Be certain the cable is properly oriented or you might damage your board. In most cases there are only two possible ways to connect the cable. Connect the JTAG cable from your adapter to the board. Be sure it's firmly connected.
    In the best case, the connector is keyed to physically prevent you from inserting it wrong. This is most often done using a slot on the board's male connector housing, which must match a key on the JTAG cable's female connector. If there's no housing, then you must look carefully and make sure pin 1 on the cable hooks up to pin 1 on the board. Ribbon cables are frequently all grey except for a wire on one edge, which is red. The red wire is pin 1.

    Sometimes dongles provide cables where one end is an octopus of color coded single-wire connectors, instead of a connector block. These are great when converting from one JTAG pinout to another, but are tedious to set up. Use these with connector pinout diagrams to help you match up the adapter signals to the right board pins.

    Connect the adapter's other end once the JTAG cable is connected. A USB, parallel, or serial port connector will go to the host which you are using to run OpenOCD. For Ethernet, consult the documentation and your network administrator.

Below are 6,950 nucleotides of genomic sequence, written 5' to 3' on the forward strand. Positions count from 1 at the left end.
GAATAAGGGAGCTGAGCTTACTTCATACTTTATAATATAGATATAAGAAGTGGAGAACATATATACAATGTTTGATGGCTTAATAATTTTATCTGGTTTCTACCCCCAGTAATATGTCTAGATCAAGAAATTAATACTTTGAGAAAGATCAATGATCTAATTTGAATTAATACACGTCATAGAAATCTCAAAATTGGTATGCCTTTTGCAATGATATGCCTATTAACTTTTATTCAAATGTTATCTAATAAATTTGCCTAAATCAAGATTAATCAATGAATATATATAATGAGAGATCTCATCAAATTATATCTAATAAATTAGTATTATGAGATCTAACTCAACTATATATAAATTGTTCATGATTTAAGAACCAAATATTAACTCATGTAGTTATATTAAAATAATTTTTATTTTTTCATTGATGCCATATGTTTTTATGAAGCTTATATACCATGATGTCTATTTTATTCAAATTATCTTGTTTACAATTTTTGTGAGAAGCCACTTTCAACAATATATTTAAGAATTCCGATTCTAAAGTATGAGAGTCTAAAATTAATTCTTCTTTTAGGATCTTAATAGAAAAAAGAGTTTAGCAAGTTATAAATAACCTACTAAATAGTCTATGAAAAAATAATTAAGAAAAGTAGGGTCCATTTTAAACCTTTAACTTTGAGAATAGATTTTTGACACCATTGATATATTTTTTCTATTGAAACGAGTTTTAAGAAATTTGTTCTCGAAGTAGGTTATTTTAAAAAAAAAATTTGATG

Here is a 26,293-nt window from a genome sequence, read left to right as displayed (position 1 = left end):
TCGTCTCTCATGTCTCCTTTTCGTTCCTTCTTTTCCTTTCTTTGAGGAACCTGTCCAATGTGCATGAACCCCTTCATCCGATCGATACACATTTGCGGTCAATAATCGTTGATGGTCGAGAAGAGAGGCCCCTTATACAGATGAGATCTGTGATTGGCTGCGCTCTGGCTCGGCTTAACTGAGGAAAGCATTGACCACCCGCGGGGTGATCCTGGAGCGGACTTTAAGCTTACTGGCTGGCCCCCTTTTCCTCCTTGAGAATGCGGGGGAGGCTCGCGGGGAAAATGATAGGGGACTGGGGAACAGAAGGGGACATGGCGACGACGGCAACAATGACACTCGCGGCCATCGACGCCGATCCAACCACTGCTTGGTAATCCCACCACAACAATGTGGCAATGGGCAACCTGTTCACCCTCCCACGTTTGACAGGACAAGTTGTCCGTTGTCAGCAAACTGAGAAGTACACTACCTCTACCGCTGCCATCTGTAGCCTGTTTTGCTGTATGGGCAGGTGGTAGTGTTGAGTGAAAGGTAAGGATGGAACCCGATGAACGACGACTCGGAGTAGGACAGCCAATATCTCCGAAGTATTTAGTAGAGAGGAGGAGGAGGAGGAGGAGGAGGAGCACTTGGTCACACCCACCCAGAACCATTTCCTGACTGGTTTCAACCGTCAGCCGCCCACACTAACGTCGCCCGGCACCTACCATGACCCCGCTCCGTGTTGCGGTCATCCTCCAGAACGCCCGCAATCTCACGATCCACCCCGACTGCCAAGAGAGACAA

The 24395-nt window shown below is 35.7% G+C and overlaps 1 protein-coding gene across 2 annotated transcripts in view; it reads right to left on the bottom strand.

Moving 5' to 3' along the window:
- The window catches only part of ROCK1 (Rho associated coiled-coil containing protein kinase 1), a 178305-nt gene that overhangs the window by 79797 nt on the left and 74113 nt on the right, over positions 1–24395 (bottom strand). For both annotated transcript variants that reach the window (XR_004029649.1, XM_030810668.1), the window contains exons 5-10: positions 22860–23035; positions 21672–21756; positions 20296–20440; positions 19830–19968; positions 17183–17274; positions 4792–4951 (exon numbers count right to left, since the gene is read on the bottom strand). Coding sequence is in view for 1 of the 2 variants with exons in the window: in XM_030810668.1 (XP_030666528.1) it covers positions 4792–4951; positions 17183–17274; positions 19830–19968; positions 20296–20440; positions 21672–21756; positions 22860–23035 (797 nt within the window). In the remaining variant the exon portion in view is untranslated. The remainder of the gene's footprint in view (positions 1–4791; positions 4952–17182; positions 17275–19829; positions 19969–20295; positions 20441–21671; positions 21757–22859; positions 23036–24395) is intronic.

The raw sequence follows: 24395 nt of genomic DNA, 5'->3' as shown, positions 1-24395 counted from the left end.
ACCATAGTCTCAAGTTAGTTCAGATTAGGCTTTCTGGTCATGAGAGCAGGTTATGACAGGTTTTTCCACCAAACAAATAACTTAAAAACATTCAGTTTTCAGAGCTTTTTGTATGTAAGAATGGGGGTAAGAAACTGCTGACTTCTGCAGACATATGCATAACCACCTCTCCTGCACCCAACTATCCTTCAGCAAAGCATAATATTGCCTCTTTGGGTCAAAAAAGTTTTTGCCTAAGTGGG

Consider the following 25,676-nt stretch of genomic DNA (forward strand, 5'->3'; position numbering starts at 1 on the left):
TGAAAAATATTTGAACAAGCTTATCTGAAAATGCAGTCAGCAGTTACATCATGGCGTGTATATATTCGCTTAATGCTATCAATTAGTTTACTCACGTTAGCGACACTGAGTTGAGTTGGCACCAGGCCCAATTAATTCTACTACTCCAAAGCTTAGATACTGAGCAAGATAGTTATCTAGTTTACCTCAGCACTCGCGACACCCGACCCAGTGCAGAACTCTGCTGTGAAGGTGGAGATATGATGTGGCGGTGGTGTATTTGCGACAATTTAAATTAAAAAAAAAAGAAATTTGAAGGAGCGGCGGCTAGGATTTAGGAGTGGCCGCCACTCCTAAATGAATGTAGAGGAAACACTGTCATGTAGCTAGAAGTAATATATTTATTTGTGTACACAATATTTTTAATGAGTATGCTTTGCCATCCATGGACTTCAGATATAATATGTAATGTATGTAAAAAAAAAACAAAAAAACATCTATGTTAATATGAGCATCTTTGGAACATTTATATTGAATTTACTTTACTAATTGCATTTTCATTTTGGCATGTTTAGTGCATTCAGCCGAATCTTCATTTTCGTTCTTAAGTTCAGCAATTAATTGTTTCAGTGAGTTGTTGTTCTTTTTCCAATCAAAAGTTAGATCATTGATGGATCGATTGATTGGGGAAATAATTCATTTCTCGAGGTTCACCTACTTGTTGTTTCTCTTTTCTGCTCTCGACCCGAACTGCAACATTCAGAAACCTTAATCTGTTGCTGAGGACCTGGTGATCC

For USB based JTAG adapters you have an easy sanity check at this point: does the host operating system see the JTAG adapter? If that host is an MS-Windows host, you'll need to install a driver before OpenOCD works.

    Connect the adapter's power supply, if needed. This step is primarily for non-USB adapters, but sometimes USB adapters need extra power.
    Power up the target board. Unless you just let the magic smoke escape, you're now ready to set up the OpenOCD server so you can use JTAG to work with that board.
    Talk with the OpenOCD server using telnet (telnet localhost 4444 on many systems) or GDB.

    There are many ways you can configure OpenOCD and start it up.

    A simple way to organize them all involves keeping a single directory for your work with a given board. When you start OpenOCD from that directory, it searches there first for configuration files, scripts, files accessed through semihosting, and for code you upload to the target board. It is also the natural place to write files, such as log files and data you download from the board.